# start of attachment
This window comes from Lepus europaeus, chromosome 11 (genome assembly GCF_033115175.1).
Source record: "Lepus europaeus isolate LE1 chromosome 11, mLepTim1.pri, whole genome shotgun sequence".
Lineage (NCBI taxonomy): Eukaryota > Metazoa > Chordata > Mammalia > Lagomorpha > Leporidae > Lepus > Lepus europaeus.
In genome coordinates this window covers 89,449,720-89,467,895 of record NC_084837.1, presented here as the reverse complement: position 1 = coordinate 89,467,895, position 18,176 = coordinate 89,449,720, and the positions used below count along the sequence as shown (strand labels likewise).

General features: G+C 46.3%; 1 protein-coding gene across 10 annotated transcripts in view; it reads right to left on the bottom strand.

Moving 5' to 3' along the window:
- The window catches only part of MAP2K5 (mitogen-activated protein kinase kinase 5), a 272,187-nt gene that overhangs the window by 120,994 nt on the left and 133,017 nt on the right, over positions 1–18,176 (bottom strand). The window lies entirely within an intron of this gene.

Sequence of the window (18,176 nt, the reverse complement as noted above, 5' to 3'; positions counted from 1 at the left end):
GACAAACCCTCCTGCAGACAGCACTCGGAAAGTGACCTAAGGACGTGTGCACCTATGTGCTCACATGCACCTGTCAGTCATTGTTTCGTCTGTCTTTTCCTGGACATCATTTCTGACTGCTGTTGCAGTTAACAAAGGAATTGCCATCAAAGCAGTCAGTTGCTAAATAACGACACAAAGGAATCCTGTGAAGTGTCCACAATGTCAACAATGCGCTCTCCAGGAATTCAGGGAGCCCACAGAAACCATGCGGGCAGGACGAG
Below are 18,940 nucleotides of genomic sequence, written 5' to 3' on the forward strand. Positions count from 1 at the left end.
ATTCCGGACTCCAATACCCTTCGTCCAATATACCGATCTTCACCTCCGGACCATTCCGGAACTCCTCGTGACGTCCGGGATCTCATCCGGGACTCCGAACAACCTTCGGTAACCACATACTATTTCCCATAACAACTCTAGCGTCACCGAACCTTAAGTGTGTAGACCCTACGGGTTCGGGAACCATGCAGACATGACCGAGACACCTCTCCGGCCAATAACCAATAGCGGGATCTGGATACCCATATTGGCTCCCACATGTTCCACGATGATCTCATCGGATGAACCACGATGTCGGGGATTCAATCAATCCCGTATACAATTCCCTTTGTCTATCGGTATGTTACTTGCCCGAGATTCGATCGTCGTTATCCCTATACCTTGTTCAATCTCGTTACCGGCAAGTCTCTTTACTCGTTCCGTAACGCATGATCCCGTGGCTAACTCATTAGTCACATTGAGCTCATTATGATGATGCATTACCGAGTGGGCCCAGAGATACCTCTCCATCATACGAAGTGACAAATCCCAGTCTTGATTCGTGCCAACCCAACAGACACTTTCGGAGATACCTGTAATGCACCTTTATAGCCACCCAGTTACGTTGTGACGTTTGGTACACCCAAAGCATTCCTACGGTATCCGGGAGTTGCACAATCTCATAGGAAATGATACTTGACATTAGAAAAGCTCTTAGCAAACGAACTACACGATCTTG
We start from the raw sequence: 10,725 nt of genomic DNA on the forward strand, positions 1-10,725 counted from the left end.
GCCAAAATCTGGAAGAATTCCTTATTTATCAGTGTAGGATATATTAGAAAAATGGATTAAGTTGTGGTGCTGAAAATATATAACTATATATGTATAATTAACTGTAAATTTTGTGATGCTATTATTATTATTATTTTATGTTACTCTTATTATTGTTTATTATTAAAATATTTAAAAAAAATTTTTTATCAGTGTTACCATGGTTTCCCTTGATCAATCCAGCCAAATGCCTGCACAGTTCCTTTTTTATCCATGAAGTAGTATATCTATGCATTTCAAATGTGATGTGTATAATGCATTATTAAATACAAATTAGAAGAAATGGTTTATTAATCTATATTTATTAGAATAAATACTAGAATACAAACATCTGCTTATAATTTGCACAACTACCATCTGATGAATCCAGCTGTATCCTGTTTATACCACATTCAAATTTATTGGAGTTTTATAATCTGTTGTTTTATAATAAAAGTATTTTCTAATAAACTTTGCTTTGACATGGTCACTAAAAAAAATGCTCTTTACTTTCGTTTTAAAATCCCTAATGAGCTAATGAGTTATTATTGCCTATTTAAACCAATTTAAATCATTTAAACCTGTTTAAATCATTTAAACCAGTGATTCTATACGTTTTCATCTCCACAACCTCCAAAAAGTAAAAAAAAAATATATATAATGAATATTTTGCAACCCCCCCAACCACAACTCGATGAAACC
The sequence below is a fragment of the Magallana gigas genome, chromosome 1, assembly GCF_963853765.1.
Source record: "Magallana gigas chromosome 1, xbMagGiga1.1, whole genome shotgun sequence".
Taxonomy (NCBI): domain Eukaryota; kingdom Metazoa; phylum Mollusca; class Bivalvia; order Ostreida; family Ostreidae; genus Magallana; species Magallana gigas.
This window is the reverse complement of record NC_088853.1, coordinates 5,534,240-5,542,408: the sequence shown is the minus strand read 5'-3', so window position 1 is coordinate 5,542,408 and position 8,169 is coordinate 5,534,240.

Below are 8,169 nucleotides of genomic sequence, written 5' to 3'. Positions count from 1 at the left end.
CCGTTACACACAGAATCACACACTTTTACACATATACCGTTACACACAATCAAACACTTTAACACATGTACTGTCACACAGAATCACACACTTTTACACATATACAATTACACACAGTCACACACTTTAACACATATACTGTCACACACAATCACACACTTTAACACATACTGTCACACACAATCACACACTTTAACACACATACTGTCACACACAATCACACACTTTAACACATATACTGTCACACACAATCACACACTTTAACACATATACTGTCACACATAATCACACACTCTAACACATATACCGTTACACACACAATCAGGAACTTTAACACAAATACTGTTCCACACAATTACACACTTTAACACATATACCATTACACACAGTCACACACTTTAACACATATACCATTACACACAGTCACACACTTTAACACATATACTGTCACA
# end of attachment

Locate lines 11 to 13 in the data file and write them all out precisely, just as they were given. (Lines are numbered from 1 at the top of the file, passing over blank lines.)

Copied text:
ATTCCGGACTCCAATACCCTTCGTCCAATATACCGATCTTCACCTCCGGACCATTCCGGAACTCCTCGTGACGTCCGGGATCTCATCCGGGACTCCGAACAACCTTCGGTAACCACATACTATTTCCCATAACAACTCTAGCGTCACCGAACCTTAAGTGTGTAGACCCTACGGGTTCGGGAACCATGCAGACATGACCGAGACACCTCTCCGGCCAATAACCAATAGCGGGATCTGGATACCCATATTGGCTCCCACATGTTCCACGATGATCTCATCGGATGAACCACGATGTCGGGGATTCAATCAATCCCGTATACAATTCCCTTTGTCTATCGGTATGTTACTTGCCCGAGATTCGATCGTCGTTATCCCTATACCTTGTTCAATCTCGTTACCGGCAAGTCTCTTTACTCGTTCCGTAACGCATGATCCCGTGGCTAACTCATTAGTCACATTGAGCTCATTATGATGATGCATTACCGAGTGGGCCCAGAGATACCTCTCCATCATACGAAGTGACAAATCCCAGTCTTGATTCGTGCCAACCCAACAGACACTTTCGGAGATACCTGTAATGCACCTTTATAGCCACCCAGTTACGTTGTGACGTTTGGTACACCCAAAGCATTCCTACGGTATCCGGGAGTTGCACAATCTCATAGGAAATGATACTTGACATTAGAAAAGCTCTTAGCAAACGAACTACACGATCTTG
We start from the raw sequence: 10,725 nt of genomic DNA on the forward strand, positions 1-10,725 counted from the left end.
GCCAAAATCTGGAAGAATTCCTTATTTATCAGTGTAGGATATATTAGAAAAATGGATTAAGTTGTGGTGCTGAAAATATATAACTATATATGTATAATTAACTGTAAATTTTGTGATGCTATTATTATTATTATTTTATGTTACTCTTATTATTGTTTATTATTAAAATATTTAAAAAAAATTTTTTATCAGTGTTACCATGGTTTCCCTTGATCAATCCAGCCAAATGCCTGCACAGTTCCTTTTTTATCCATGAAGTAGTATATCTATGCATTTCAAATGTGATGTGTATAATGCATTATTAAATACAAATTAGAAGAAATGGTTTATTAATCTATATTTATTAGAATAAATACTAGAATACAAACATCTGCTTATAATTTGCACAACTACCATCTGATGAATCCAGCTGTATCCTGTTTATACCACATTCAAATTTATTGGAGTTTTATAATCTGTTGTTTTATAATAAAAGTATTTTCTAATAAACTTTGCTTTGACATGGTCACTAAAAAAAATGCTCTTTACTTTCGTTTTAAAATCCCTAATGAGCTAATGAGTTATTATTGCCTATTTAAACCAATTTAAATCATTTAAACCTGTTTAAATCATTTAAACCAGTGATTCTATACGTTTTCATCTCCACAACCTCCAAAAAGTAAAAAAAAAATATATATAATGAATATTTTGCAACCCCCCCAACCACAACTCGATGAAACC